Starting off with a bang; I’ve imported the Scorgies.com blog & will be expanding the content to incorporate other notable Rochester venues and gigs. It’s about time…
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Patti was the second vocalist for the Targets, a band started by former New Math bassist Robert Slide and guitarist Sue Metro. The Targets reunited at the Scorgies Reunion in 2008 and played a few songs as an adjunct to the New Math set. Patti had been battling cancer for a number of years and had been in and out of hospice for a few months in 2013. Obituary from the Nov. 21 Democrat & Chronicle:
Henrietta: Nov. 16, 2013, age 52. Predeceased by parents & brother. Survived by husband, Chris; step-father, Irv; children, Jennifer (Charles), Catherine, Caleb, Justice & Noah; former husband, Randy; grandchildren; 8 siblings; many nieces & nephews. Trish will be greatly missed & loved by many.
Calling hours, Friday 3-5 PM at Metropolitan, 109 West Ave. Memorial Service, Saturday 11 AM at New Hope Church, 3355 Union St., N. Chili.
It all started in 1984… that’s the year a 16 year old by the name of Mick Alber snuck into Scorgies to see the Chesterfield Kings…. now, some of the bands that Mick has loved over the years are rallying together to help him defray some of his medical expenses.
For many years, Mick Alber was a beloved member of the local music scene in Rochester NY. Recently, a severe flare up of ulcerative colitis has required that Mick have major, life-saving surgery.
In a better world, Mick Alber would be a legendary Disc Jockey, like L.A.’s Rodney Bingenheimer, a universally-recognized icon of the Rochester Rock & Roll scene. His friendship with long-time on-air partner Mike Murray began with a fortuitous meeting at a Scorgies Chesterfield Kings show in 1984 (Mick, 16 at the time, had snuck in). From that meeting, their partnership developed into one of the longest-running radio shows in Rochester history, Whole Lotta Shakin’ (now heard Saturdays 4-6 PM on 88.5 WRUR FM).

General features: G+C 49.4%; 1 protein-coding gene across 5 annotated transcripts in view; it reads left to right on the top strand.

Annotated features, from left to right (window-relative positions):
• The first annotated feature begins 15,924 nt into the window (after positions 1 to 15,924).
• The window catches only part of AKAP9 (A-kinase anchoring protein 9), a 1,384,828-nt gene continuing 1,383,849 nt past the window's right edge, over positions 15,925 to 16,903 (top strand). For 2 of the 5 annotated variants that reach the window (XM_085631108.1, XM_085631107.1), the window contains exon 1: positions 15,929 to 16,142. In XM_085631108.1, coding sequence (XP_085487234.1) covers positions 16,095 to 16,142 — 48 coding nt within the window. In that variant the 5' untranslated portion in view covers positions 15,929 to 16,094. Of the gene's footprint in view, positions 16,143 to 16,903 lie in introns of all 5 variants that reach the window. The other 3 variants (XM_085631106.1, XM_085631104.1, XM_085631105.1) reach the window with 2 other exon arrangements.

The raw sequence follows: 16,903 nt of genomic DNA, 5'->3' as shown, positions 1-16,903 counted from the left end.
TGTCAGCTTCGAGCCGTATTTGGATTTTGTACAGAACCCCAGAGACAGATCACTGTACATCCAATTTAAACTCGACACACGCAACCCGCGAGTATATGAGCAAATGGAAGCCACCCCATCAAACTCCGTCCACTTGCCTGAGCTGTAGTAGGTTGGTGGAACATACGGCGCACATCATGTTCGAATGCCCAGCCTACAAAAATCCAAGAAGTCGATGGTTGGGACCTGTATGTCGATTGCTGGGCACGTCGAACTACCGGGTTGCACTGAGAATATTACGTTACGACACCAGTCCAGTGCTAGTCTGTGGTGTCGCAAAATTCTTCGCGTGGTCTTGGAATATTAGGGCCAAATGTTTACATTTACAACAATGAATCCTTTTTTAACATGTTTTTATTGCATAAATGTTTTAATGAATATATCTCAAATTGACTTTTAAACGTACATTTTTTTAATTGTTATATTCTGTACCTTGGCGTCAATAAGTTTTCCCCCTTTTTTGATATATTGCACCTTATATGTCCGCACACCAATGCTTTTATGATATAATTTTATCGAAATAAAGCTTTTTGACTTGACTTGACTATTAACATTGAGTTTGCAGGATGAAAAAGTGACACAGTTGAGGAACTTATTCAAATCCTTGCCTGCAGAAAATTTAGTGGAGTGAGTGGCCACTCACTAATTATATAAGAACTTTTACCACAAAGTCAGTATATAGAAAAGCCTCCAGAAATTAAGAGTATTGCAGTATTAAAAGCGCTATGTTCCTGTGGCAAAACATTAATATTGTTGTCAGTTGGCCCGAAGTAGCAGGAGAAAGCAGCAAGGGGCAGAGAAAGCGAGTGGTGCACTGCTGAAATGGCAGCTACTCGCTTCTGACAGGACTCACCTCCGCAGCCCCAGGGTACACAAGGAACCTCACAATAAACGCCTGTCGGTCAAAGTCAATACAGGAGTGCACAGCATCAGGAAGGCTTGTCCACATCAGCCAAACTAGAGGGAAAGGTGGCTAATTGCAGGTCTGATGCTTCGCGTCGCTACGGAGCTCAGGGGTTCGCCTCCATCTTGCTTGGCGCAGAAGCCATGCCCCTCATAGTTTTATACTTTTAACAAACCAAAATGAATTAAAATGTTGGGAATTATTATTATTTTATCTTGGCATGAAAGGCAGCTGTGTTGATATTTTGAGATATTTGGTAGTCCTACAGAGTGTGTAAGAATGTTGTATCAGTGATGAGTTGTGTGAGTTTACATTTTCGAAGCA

Whole Lotta Shakin’ has been a driving force in our music scene, a haven for local bands and a key element of “the Rochester Sound.” Over the years, Whole Lotta Shakin’ highlighted Upstate acts like New Math/Jet Black Berries, the Chesterfield Kings, The Projectiles, McFadden’s Parachute, Squires of the Subterrain, Dan Frank & the True Believers, Badenovs, SLT, The Insiders, The Hi-Risers, Frantic Frank & The Flattops, The Absolutes, The Ohm, The Moviees, The Quitters, The Thundergods, Cousin Al and The Relatives, The White Devils, The Chinchillas, The Presstones, Dark Charly & The Tombstones, Absolute Grey and others too numerous to mention.
In recognition of Mick’s contributions and in light of his medical condition, a slew of Scorgie’s era musicians have pulled together to organize “For the Love of Mick: A Whole Lotta Shakin’ Benefit” to help Mick defray some of the expenses surrounding his care. It will run from 12-9 PM on Sunday, March 6th at Abilene, 123 Liberty Pole Way.
12-12:30 Dark Charly
12:30-1:00 Big Red & the Sideburns
1:15-2:00 The Ohm
2:15-3:00 Dan Frank & the True Believers
3:15-4:00 The Chinchillas (with Beth)
4:15-5:00 The Enablers
5:00-6:00 Jet Black Berries
6:15-7:15 The Pawns
7:30-8:00 The Stan Merrell Band with Cousin Chaz & Cousin Al
8:15-Close The Imaginary Band
From Pee Wee’s notes: “Kevin has moved to New York. He came back to finish off some stuff and do this job. Everyone took their equipment home. Looks like this is really the last one. The last two songs they played were “Whiter Shade of Pale” and “Taking Care of Business”.
Not sure if that last statement is completely true; the tape cuts off 3/4 of the way through a cover of the Cramp’s “Garbage Man.” Kevin always honored his influences…
However, they did do another old cover that night that was especially appropriate, considering Kevin’s exodus to Manhattan… a cover of Del Shannon’s “Runaway”